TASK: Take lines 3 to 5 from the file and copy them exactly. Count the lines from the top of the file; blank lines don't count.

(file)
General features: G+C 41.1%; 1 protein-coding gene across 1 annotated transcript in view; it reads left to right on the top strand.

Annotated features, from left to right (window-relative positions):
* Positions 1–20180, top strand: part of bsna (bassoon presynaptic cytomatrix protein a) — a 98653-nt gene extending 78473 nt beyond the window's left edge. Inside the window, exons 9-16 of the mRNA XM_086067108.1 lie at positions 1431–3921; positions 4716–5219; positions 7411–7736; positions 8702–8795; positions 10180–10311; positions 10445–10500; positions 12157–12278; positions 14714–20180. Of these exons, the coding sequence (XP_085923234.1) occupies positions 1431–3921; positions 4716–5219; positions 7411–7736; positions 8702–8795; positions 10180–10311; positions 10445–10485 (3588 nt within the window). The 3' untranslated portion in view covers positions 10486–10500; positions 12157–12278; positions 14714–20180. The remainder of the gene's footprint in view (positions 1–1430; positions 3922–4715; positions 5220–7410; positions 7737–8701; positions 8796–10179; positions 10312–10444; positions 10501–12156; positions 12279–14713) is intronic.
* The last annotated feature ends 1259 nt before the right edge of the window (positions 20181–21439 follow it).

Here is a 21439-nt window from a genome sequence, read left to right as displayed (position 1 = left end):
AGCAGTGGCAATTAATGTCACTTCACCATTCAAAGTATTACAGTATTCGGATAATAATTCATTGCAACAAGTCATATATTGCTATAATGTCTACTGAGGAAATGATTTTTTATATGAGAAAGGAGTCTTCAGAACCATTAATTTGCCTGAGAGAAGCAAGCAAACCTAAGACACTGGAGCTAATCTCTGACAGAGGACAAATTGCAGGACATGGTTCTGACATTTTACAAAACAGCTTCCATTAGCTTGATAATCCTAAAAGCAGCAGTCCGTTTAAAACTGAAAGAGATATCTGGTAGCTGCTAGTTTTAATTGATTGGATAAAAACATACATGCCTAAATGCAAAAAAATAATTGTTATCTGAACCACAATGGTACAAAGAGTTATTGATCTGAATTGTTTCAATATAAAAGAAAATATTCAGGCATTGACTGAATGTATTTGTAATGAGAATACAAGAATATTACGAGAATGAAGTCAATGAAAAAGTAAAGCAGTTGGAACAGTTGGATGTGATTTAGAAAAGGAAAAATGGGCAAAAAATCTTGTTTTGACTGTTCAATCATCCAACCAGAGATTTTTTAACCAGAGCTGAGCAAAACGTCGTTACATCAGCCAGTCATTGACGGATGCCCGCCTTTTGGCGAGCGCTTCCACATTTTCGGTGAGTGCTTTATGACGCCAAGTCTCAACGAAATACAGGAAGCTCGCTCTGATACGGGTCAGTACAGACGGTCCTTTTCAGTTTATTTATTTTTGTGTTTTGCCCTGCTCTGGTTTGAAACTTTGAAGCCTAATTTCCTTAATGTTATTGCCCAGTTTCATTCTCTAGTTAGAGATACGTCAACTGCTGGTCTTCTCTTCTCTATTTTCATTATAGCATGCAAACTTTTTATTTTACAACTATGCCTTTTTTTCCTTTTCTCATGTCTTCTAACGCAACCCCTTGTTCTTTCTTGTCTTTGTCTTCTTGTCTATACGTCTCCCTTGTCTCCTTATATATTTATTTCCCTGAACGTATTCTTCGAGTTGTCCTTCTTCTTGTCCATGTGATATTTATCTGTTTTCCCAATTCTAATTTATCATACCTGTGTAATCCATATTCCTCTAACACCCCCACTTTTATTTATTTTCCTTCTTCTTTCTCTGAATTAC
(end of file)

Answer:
* Positions 1–20180, top strand: part of bsna (bassoon presynaptic cytomatrix protein a) — a 98653-nt gene extending 78473 nt beyond the window's left edge. Inside the window, exons 9-16 of the mRNA XM_086067108.1 lie at positions 1431–3921; positions 4716–5219; positions 7411–7736; positions 8702–8795; positions 10180–10311; positions 10445–10500; positions 12157–12278; positions 14714–20180. Of these exons, the coding sequence (XP_085923234.1) occupies positions 1431–3921; positions 4716–5219; positions 7411–7736; positions 8702–8795; positions 10180–10311; positions 10445–10485 (3588 nt within the window). The 3' untranslated portion in view covers positions 10486–10500; positions 12157–12278; positions 14714–20180. The remainder of the gene's footprint in view (positions 1–1430; positions 3922–4715; positions 5220–7410; positions 7737–8701; positions 8796–10179; positions 10312–10444; positions 10501–12156; positions 12279–14713) is intronic.
* The last annotated feature ends 1259 nt before the right edge of the window (positions 20181–21439 follow it).

Here is a 21439-nt window from a genome sequence, read left to right as displayed (position 1 = left end):